In conclusion, we are not doing enough to avoid some of the dangers mentioned above, let alone achieve the targets of the Paris Agreement.

(Readers can access the IPCC report and figures at

What does it mean to have a future?

It means that the act of living as a species can be thought of as an experience or as an event that is likely to occur. Taking into consideration the latest indicators of the IPCC report, and the historical incompatibility between the interests of capital around the world and its pernicious mode of interacting with nature, the future appears problematic and elusive particularly for younger generations.

Under these new existential conditions, it is not an exaggeration to state that daily acts considered mundane and essential in the ways we articulate and experience the world acquire a new symbolism, a mix of nostalgia and premonition. In other words, simple acts of living can no longer be taken for granted. We no longer possess the certainty about the future that was once taken for granted. This applies to nonchalant acts like simply observing the world, as well as to the act of loving, to having close and lasting ties with other human beings, to the act of working, or doing politics, or interacting with nature and society.

It applies most of all to the act of thinking about the future as a possibility that still harbors the lives of our descendants. Life has always been contingent, and we know that five billion years from now the expansion of the sun will eventually engulf the Earth. The difference in this case is that we have managed to make the future more uncertain and potentially more immediate than ever.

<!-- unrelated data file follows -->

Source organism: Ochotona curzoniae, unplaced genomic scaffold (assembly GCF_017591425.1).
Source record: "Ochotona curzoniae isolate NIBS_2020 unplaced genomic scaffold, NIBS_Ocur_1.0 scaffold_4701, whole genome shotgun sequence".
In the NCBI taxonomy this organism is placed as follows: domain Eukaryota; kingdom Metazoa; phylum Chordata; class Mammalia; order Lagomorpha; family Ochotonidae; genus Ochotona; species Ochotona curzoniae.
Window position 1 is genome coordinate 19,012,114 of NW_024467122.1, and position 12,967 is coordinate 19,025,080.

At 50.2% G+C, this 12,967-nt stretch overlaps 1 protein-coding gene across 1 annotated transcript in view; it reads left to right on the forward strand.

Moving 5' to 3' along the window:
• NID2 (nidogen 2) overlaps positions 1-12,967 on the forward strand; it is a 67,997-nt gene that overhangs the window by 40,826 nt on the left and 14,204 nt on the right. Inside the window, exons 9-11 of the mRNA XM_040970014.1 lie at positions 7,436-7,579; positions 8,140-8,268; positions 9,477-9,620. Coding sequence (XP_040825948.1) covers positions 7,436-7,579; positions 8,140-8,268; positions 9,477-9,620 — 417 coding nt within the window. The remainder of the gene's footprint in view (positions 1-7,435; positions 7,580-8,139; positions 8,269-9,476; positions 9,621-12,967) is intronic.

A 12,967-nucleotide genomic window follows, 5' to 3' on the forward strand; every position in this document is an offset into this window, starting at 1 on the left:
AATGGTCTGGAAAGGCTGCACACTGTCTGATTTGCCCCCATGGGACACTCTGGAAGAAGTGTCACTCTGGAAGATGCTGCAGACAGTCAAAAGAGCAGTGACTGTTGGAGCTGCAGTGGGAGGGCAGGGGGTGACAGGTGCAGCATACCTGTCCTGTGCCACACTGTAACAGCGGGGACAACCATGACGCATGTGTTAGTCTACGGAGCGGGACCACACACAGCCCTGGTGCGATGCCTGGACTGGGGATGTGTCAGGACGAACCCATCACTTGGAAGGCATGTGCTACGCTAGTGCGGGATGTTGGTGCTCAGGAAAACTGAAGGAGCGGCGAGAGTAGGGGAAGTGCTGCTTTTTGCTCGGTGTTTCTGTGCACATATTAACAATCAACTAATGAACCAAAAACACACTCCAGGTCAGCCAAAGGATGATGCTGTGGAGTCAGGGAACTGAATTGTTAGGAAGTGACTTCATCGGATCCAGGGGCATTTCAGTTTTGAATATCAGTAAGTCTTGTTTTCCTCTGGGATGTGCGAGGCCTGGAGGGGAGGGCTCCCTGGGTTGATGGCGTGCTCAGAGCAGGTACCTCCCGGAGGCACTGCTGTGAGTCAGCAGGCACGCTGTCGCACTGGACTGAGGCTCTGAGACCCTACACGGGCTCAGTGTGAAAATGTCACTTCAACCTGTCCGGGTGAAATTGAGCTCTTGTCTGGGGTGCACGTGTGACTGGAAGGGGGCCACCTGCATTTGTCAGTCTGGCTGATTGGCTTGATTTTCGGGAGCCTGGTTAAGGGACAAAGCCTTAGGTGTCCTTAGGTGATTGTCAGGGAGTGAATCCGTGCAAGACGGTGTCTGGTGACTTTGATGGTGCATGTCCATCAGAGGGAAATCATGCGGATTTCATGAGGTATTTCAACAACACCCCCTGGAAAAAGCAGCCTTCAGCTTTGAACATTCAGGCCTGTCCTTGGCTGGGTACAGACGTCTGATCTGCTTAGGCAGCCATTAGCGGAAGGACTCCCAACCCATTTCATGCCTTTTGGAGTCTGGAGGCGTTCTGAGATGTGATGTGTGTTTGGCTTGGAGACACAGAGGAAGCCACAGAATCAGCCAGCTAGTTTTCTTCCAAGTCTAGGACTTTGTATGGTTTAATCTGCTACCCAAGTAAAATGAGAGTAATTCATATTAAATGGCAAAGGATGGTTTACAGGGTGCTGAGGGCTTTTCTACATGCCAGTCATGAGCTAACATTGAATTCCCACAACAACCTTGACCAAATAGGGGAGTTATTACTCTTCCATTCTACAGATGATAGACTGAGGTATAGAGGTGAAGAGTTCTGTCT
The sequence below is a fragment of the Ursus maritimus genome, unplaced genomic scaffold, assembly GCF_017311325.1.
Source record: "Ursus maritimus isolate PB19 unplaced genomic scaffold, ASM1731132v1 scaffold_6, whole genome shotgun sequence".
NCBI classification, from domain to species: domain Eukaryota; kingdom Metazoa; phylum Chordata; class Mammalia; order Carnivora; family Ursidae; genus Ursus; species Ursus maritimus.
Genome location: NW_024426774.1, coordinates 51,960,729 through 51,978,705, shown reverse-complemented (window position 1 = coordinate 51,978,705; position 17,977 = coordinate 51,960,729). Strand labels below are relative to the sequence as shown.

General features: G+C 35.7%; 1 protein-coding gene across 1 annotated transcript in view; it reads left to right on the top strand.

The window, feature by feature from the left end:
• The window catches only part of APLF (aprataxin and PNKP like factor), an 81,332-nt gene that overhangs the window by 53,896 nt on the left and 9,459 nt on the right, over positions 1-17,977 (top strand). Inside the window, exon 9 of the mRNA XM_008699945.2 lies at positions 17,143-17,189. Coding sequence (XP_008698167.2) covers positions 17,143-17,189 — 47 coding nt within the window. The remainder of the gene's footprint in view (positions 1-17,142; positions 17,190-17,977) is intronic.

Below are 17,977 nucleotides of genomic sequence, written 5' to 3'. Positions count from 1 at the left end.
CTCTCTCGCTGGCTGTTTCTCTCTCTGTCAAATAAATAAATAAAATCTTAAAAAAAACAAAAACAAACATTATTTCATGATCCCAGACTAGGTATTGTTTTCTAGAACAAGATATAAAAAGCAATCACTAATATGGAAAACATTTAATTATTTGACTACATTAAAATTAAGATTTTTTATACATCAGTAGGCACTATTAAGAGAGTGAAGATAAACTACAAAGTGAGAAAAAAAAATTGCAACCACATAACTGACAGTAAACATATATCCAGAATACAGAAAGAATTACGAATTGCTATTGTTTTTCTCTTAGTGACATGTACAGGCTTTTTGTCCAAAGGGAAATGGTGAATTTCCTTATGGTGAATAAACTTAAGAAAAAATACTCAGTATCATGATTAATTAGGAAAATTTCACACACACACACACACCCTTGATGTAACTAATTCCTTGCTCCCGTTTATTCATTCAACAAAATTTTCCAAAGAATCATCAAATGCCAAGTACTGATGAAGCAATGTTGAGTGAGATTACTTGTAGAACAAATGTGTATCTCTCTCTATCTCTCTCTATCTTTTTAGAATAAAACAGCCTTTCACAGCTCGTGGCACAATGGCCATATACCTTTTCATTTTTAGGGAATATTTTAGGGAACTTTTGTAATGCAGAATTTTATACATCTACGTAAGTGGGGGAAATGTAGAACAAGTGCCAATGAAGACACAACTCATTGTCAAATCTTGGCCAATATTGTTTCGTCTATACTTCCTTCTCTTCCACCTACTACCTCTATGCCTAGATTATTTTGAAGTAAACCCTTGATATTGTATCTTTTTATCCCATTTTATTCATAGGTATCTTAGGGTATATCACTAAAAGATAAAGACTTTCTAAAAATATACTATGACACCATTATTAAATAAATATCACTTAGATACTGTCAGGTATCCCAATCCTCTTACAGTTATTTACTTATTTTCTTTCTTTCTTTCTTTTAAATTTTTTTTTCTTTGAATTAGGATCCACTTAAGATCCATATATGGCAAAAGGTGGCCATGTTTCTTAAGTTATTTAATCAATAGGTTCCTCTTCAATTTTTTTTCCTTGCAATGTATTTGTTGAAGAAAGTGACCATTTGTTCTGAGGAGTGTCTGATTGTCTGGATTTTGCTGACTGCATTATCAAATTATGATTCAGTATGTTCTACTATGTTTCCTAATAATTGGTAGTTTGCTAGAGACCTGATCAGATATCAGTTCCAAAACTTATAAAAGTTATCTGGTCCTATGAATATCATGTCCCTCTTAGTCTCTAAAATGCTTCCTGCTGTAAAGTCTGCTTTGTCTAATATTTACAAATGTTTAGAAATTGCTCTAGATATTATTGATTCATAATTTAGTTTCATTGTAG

It seems that all humanity is hosted in the Grand Hotel Abyss, the last global boarding house built by capitalism.

Is the question about the future relevant?

Not for everybody. It depends on the position you adopt regarding science, economics, human subjectivity and human agency. The responses range from those who simply deny the scientific evidence about climate change and conduct their lives in a “business as usual” mode.

There are also those who, in an effort to disinfect capitalism, have given it a “coat of green” and want to attribute to this economic system qualities until now unknown regarding both the treatment of most humans and nature. This green-washed position rests on two obfuscations: first, it forgets the causal role of capitalism in the environmental crisis. Second, it ignores the central logic of the capitalist system, with its continuous appetite for natural resources and profit above all other considerations such as sustainability or the metabolism between humans and nature.

There are also those who experience despair, and are torn between on one hand acknowledging catastrophe as a possibility and doing something about it, and on the other hand embracing hedonism and not caring much about the future by remaining in the present.

To construct meaning and have purpose

Finally, there are those who understand that the universe has no objective or predetermined meaning, but would prefer to see the future as an event likely to occur. This in turn is a precondition for humans to continue having purpose and constructing meaning during their lifetime.

I don’t know what kind of meaning my granddaughters will construct, or how they will articulate their world — that is for them to decide. It is our responsibility to make it possible for the new generations all around the world to derive meaning out of this beautiful universe.

In Marx’s words: “Even an entire society, a nation, or all simultaneously existing societies taken together, are not the owners of the earth. They are simply its possessors, its beneficiaries, and have to bequeath it in an improved state to succeeding generations, as boni patres familias” [good heads of the household].

Enrique Quintero serves on the WIP Publishing Committee.